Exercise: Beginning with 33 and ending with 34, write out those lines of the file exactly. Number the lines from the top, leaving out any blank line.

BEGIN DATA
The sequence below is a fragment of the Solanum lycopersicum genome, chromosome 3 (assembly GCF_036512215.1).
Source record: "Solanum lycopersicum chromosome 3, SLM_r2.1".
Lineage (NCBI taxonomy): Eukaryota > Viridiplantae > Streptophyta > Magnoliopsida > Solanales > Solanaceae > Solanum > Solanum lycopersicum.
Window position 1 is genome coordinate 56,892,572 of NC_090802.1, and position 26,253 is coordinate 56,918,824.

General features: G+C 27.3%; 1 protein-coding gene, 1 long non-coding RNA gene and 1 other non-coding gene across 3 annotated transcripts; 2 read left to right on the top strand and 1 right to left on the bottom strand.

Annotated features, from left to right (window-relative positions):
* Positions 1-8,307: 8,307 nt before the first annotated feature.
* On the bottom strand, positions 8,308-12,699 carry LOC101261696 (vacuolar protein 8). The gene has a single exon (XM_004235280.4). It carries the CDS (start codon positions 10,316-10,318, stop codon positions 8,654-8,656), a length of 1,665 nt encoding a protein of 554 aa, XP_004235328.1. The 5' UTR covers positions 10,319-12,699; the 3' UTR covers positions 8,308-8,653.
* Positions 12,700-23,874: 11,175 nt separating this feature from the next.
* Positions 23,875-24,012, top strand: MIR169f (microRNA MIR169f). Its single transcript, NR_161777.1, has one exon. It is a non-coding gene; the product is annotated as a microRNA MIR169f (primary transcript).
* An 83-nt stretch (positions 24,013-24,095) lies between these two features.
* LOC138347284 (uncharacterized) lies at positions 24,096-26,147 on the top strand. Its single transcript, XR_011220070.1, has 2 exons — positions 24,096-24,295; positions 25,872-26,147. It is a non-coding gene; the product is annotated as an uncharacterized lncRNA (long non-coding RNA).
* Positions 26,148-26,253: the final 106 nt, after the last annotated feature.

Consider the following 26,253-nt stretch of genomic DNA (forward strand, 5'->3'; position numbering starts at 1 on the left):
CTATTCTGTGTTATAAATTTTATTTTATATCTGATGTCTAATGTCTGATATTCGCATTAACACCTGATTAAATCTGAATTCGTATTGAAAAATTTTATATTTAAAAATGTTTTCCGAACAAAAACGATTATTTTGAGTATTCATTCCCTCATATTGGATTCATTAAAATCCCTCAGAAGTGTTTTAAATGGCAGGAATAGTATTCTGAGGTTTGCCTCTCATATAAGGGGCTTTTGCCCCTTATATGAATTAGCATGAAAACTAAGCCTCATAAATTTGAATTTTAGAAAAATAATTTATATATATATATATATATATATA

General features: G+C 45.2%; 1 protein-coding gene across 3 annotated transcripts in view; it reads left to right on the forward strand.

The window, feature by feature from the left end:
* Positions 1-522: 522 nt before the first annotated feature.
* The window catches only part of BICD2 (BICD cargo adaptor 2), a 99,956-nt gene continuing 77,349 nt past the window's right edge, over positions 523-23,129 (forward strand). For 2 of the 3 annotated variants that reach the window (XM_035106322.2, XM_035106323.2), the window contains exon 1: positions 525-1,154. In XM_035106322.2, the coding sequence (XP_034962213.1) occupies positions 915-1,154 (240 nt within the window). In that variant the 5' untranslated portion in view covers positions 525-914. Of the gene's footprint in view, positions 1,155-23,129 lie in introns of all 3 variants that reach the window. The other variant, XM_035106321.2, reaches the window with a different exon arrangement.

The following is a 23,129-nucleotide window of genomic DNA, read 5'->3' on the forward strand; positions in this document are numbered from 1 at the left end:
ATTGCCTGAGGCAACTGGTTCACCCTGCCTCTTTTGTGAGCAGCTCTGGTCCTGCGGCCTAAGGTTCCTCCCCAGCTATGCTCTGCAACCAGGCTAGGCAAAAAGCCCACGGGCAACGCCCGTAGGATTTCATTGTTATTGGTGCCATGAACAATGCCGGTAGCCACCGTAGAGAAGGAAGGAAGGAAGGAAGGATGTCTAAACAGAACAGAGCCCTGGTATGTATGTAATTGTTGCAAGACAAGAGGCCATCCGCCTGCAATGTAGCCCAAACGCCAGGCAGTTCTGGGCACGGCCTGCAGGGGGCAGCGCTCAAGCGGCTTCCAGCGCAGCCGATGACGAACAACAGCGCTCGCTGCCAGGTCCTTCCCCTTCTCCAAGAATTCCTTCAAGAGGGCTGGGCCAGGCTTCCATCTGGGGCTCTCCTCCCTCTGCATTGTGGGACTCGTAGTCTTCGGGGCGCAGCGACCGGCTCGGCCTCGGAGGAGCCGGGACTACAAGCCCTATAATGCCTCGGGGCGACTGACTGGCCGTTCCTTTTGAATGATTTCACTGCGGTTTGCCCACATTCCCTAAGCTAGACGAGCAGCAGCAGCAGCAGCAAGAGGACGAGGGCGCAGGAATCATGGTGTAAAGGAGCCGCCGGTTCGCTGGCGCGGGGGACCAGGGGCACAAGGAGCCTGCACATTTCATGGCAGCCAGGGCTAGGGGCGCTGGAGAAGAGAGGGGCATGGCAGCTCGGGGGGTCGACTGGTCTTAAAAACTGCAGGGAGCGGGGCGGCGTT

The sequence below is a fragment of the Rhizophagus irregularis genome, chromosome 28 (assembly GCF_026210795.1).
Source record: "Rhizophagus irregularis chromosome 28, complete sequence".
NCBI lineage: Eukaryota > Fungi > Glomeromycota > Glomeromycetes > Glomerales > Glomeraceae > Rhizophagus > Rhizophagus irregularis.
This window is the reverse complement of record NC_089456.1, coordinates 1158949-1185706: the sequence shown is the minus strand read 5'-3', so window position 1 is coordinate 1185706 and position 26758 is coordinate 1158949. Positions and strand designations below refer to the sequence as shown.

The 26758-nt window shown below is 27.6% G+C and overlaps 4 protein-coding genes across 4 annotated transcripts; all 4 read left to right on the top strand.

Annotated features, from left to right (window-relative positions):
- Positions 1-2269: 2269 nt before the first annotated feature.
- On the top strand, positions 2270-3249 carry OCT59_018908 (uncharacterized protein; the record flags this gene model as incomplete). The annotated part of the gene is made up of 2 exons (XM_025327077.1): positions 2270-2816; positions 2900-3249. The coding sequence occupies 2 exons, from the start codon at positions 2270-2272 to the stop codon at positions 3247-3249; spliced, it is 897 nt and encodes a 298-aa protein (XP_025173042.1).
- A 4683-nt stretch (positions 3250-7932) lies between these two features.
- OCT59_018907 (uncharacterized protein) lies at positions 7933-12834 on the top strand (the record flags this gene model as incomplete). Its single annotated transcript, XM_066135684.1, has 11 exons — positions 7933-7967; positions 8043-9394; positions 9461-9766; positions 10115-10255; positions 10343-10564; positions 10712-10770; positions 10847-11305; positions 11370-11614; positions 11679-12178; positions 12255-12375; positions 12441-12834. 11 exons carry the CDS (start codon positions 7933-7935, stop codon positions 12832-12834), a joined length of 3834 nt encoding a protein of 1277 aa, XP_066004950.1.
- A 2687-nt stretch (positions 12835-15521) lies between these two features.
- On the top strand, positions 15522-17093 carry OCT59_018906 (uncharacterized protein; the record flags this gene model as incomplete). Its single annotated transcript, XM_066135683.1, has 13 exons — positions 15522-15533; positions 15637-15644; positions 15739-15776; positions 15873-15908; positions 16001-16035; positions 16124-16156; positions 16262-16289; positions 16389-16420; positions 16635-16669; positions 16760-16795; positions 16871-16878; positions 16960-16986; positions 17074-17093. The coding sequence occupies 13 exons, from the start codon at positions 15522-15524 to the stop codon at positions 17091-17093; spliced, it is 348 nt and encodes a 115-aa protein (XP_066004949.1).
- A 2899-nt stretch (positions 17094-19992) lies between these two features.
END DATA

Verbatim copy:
- On the top strand, positions 15522-17093 carry OCT59_018906 (uncharacterized protein; the record flags this gene model as incomplete). Its single annotated transcript, XM_066135683.1, has 13 exons — positions 15522-15533; positions 15637-15644; positions 15739-15776; positions 15873-15908; positions 16001-16035; positions 16124-16156; positions 16262-16289; positions 16389-16420; positions 16635-16669; positions 16760-16795; positions 16871-16878; positions 16960-16986; positions 17074-17093. The coding sequence occupies 13 exons, from the start codon at positions 15522-15524 to the stop codon at positions 17091-17093; spliced, it is 348 nt and encodes a 115-aa protein (XP_066004949.1).
- A 2899-nt stretch (positions 17094-19992) lies between these two features.